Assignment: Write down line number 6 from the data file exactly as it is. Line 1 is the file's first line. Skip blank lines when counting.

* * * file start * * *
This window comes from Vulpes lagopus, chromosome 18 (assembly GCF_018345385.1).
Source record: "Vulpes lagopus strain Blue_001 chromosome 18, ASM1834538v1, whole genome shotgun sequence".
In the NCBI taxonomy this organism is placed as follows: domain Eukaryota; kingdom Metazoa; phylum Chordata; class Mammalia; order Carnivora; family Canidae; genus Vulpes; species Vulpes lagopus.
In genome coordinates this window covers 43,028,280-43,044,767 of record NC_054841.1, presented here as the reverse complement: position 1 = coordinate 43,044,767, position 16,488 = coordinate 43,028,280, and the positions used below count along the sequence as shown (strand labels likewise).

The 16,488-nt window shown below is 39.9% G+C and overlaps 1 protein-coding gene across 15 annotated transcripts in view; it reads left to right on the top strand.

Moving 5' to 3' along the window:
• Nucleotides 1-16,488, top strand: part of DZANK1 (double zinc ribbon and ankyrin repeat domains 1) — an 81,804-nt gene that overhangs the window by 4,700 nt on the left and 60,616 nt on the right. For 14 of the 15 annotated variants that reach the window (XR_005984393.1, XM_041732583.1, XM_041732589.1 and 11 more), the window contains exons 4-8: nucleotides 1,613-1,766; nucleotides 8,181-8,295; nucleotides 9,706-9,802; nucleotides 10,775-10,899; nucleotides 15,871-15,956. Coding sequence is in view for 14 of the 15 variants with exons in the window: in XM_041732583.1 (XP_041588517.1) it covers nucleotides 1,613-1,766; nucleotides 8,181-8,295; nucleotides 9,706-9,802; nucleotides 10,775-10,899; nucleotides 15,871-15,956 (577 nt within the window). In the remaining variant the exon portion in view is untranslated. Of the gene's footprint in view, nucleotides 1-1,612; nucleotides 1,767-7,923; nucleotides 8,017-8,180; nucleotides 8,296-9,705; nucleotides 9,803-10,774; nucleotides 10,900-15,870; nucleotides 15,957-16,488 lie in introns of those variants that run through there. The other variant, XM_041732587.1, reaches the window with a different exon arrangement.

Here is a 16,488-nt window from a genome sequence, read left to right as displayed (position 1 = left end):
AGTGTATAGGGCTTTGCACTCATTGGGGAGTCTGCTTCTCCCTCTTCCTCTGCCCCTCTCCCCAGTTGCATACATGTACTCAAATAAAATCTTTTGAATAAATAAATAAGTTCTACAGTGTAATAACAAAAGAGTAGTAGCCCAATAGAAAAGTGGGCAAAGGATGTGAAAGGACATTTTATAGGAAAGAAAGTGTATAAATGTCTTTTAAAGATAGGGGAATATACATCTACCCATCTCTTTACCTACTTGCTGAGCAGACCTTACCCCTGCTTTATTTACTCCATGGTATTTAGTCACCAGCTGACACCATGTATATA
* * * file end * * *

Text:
Moving 5' to 3' along the window: